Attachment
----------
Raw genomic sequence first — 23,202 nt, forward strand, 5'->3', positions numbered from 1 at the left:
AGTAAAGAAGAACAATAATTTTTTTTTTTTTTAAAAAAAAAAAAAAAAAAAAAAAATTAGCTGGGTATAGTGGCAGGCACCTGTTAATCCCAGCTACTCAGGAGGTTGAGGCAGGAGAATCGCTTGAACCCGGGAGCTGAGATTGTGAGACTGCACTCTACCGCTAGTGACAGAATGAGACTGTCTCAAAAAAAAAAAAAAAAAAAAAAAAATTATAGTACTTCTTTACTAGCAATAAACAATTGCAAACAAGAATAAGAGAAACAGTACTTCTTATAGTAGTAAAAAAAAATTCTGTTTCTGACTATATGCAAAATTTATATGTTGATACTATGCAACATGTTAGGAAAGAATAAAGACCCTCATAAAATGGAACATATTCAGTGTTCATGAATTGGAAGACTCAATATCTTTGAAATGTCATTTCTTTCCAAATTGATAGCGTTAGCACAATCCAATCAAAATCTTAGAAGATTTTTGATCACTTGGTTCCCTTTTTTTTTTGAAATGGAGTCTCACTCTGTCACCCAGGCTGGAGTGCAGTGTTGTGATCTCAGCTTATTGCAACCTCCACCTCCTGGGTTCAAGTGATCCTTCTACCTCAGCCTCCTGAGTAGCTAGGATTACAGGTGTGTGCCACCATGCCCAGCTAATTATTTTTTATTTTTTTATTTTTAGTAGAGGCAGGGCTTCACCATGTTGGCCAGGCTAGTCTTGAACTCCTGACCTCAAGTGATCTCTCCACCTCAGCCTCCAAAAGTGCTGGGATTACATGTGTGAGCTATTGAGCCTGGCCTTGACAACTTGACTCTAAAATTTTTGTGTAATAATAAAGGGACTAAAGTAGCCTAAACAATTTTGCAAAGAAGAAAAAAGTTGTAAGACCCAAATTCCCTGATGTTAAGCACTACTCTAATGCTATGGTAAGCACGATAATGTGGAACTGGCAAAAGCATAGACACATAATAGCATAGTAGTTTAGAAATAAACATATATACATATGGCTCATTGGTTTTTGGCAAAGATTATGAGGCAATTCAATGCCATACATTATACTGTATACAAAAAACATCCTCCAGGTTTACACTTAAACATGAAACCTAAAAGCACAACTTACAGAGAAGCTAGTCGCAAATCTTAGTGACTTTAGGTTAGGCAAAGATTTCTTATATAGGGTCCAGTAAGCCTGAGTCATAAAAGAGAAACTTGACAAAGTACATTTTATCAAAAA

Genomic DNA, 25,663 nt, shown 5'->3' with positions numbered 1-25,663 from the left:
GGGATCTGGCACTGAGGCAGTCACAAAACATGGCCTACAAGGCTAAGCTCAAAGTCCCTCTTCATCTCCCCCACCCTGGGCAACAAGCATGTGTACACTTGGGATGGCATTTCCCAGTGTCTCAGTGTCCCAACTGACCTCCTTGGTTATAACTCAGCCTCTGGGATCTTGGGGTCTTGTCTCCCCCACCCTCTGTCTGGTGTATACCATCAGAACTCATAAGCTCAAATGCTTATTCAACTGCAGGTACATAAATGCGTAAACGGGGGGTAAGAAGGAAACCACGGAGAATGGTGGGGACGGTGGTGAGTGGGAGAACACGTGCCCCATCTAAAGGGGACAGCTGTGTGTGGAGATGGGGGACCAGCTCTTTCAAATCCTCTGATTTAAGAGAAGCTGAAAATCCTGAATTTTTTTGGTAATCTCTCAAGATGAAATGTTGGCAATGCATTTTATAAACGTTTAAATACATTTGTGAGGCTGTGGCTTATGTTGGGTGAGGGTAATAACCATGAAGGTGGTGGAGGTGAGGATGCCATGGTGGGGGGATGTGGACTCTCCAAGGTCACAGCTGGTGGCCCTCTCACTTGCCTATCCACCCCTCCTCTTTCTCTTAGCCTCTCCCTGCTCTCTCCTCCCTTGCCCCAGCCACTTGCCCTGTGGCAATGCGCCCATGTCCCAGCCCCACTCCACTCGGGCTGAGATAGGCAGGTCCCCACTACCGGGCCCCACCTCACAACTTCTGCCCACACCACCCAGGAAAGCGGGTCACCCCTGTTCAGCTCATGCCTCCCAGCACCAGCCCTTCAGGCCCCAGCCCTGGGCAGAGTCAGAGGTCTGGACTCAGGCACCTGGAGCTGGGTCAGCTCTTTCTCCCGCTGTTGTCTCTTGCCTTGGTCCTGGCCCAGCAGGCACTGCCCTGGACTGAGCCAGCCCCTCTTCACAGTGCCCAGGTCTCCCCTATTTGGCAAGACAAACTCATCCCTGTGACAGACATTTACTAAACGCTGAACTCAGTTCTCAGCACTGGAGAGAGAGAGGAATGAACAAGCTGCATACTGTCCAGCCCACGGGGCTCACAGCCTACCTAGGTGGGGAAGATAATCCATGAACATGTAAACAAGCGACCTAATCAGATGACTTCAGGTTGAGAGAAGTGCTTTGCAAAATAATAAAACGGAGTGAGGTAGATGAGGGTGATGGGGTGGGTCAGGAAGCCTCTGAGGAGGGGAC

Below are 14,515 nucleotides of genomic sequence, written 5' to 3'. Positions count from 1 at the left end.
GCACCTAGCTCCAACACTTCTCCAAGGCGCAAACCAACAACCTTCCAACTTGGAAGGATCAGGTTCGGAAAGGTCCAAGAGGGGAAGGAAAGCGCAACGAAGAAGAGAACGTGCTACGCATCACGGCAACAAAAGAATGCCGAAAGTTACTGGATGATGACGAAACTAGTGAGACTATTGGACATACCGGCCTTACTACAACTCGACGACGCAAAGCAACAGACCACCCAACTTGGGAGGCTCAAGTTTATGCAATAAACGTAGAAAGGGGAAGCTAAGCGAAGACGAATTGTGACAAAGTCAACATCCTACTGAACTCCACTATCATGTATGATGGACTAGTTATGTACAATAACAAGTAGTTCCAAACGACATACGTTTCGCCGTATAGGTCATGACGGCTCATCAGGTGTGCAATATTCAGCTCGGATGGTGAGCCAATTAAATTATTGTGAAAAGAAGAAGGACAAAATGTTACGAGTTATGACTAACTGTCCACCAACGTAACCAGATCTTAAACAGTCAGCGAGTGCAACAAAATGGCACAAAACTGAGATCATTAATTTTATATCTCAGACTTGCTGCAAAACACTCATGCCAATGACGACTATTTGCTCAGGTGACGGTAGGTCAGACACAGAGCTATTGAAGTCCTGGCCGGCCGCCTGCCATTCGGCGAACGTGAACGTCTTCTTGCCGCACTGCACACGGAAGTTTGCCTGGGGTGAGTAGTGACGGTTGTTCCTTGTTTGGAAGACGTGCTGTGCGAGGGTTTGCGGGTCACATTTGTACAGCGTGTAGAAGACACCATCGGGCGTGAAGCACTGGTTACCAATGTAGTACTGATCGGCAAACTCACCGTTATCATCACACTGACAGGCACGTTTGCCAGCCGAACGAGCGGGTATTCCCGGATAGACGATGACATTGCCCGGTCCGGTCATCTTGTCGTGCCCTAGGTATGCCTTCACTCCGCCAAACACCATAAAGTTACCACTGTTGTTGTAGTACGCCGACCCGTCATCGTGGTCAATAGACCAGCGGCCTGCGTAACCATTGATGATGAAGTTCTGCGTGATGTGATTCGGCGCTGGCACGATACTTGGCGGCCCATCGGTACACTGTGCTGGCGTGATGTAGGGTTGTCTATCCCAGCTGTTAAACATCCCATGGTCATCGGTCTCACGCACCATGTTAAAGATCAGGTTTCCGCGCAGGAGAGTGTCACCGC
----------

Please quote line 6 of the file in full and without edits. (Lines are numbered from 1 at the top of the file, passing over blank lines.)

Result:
GCACCTAGCTCCAACACTTCTCCAAGGCGCAAACCAACAACCTTCCAACTTGGAAGGATCAGGTTCGGAAAGGTCCAAGAGGGGAAGGAAAGCGCAACGAAGAAGAGAACGTGCTACGCATCACGGCAACAAAAGAATGCCGAAAGTTACTGGATGATGACGAAACTAGTGAGACTATTGGACATACCGGCCTTACTACAACTCGACGACGCAAAGCAACAGACCACCCAACTTGGGAGGCTCAAGTTTATGCAATAAACGTAGAAAGGGGAAGCTAAGCGAAGACGAATTGTGACAAAGTCAACATCCTACTGAACTCCACTATCATGTATGATGGACTAGTTATGTACAATAACAAGTAGTTCCAAACGACATACGTTTCGCCGTATAGGTCATGACGGCTCATCAGGTGTGCAATATTCAGCTCGGATGGTGAGCCAATTAAATTATTGTGAAAAGAAGAAGGACAAAATGTTACGAGTTATGACTAACTGTCCACCAACGTAACCAGATCTTAAACAGTCAGCGAGTGCAACAAAATGGCACAAAACTGAGATCATTAATTTTATATCTCAGACTTGCTGCAAAACACTCATGCCAATGACGACTATTTGCTCAGGTGACGGTAGGTCAGACACAGAGCTATTGAAGTCCTGGCCGGCCGCCTGCCATTCGGCGAACGTGAACGTCTTCTTGCCGCACTGCACACGGAAGTTTGCCTGGGGTGAGTAGTGACGGTTGTTCCTTGTTTGGAAGACGTGCTGTGCGAGGGTTTGCGGGTCACATTTGTACAGCGTGTAGAAGACACCATCGGGCGTGAAGCACTGGTTACCAATGTAGTACTGATCGGCAAACTCACCGTTATCATCACACTGACAGGCACGTTTGCCAGCCGAACGAGCGGGTATTCCCGGATAGACGATGACATTGCCCGGTCCGGTCATCTTGTCGTGCCCTAGGTATGCCTTCACTCCGCCAAACACCATAAAGTTACCACTGTTGTTGTAGTACGCCGACCCGTCATCGTGGTCAATAGACCAGCGGCCTGCGTAACCATTGATGATGAAGTTCTGCGTGATGTGATTCGGCGCTGGCACGATACTTGGCGGCCCATCGGTACACTGTGCTGGCGTGATGTAGGGTTGTCTATCCCAGCTGTTAAACATCCCATGGTCATCGGTCTCACGCACCATGTTAAAGATCAGGTTTCCGCGCAGGAGAGTGTCACCGC